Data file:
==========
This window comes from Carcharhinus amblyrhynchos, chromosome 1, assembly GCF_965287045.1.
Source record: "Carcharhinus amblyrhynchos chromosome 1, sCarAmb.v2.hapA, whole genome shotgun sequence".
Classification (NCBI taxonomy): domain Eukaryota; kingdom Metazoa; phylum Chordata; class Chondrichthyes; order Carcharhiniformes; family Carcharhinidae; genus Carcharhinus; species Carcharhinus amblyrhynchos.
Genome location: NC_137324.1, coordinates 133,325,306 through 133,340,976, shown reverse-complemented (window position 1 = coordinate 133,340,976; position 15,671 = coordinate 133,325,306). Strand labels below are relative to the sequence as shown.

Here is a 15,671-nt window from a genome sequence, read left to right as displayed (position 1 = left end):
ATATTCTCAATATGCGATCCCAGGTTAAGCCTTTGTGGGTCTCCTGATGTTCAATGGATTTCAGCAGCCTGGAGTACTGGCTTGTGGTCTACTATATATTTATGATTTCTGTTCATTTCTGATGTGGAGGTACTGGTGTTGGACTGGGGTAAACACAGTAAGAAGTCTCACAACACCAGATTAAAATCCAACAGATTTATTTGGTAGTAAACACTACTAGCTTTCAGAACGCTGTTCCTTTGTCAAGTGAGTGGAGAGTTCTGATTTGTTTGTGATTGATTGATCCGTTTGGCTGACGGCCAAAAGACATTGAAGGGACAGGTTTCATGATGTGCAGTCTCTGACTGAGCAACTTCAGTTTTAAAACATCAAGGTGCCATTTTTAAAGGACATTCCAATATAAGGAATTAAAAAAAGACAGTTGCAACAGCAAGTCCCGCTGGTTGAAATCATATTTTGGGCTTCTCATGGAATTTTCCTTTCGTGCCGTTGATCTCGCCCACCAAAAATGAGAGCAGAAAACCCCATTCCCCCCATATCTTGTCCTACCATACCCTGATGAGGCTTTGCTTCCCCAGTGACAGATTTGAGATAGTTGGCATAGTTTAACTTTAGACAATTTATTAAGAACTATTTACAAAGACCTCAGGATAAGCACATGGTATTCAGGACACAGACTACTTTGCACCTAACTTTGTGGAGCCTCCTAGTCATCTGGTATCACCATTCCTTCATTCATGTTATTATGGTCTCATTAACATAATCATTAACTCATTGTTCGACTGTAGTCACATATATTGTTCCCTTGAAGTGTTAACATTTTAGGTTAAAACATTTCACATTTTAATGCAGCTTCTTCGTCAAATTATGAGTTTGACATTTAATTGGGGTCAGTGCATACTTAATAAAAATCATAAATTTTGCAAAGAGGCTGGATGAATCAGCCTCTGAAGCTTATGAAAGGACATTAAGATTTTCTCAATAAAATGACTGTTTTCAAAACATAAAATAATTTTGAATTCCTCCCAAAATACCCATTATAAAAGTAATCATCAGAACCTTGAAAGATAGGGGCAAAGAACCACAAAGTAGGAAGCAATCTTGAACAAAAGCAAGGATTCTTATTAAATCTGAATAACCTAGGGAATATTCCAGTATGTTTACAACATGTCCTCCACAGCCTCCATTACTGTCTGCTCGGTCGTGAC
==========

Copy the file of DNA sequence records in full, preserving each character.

This window comes from Carcharhinus amblyrhynchos, chromosome 1, assembly GCF_965287045.1.
Source record: "Carcharhinus amblyrhynchos chromosome 1, sCarAmb.v2.hapA, whole genome shotgun sequence".
Classification (NCBI taxonomy): domain Eukaryota; kingdom Metazoa; phylum Chordata; class Chondrichthyes; order Carcharhiniformes; family Carcharhinidae; genus Carcharhinus; species Carcharhinus amblyrhynchos.
Genome location: NC_137324.1, coordinates 133,325,306 through 133,340,976, shown reverse-complemented (window position 1 = coordinate 133,340,976; position 15,671 = coordinate 133,325,306). Strand labels below are relative to the sequence as shown.

Here is a 15,671-nt window from a genome sequence, read left to right as displayed (position 1 = left end):
ATATTCTCAATATGCGATCCCAGGTTAAGCCTTTGTGGGTCTCCTGATGTTCAATGGATTTCAGCAGCCTGGAGTACTGGCTTGTGGTCTACTATATATTTATGATTTCTGTTCATTTCTGATGTGGAGGTACTGGTGTTGGACTGGGGTAAACACAGTAAGAAGTCTCACAACACCAGATTAAAATCCAACAGATTTATTTGGTAGTAAACACTACTAGCTTTCAGAACGCTGTTCCTTTGTCAAGTGAGTGGAGAGTTCTGATTTGTTTGTGATTGATTGATCCGTTTGGCTGACGGCCAAAAGACATTGAAGGGACAGGTTTCATGATGTGCAGTCTCTGACTGAGCAACTTCAGTTTTAAAACATCAAGGTGCCATTTTTAAAGGACATTCCAATATAAGGAATTAAAAAAAGACAGTTGCAACAGCAAGTCCCGCTGGTTGAAATCATATTTTGGGCTTCTCATGGAATTTTCCTTTCGTGCCGTTGATCTCGCCCACCAAAAATGAGAGCAGAAAACCCCATTCCCCCCATATCTTGTCCTACCATACCCTGATGAGGCTTTGCTTCCCCAGTGACAGATTTGAGATAGTTGGCATAGTTTAACTTTAGACAATTTATTAAGAACTATTTACAAAGACCTCAGGATAAGCACATGGTATTCAGGACACAGACTACTTTGCACCTAACTTTGTGGAGCCTCCTAGTCATCTGGTATCACCATTCCTTCATTCATGTTATTATGGTCTCATTAACATAATCATTAACTCATTGTTCGACTGTAGTCACATATATTGTTCCCTTGAAGTGTTAACATTTTAGGTTAAAACATTTCACATTTTAATGCAGCTTCTTCGTCAAATTATGAGTTTGACATTTAATTGGGGTCAGTGCATACTTAATAAAAATCATAAATTTTGCAAAGAGGCTGGATGAATCAGCCTCTGAAGCTTATGAAAGGACATTAAGATTTTCTCAATAAAATGACTGTTTTCAAAACATAAAATAATTTTGAATTCCTCCCAAAATACCCATTATAAAAGTAATCATCAGAACCTTGAAAGATAGGGGCAAAGAACCACAAAGTAGGAAGCAATCTTGAACAAAAGCAAGGATTCTTATTAAATCTGAATAACCTAGGGAATATTCCAGTATGTTTACAACATGTCCTCCACAGCCTCCATTACTGTCTGCTCGGTCGTGAC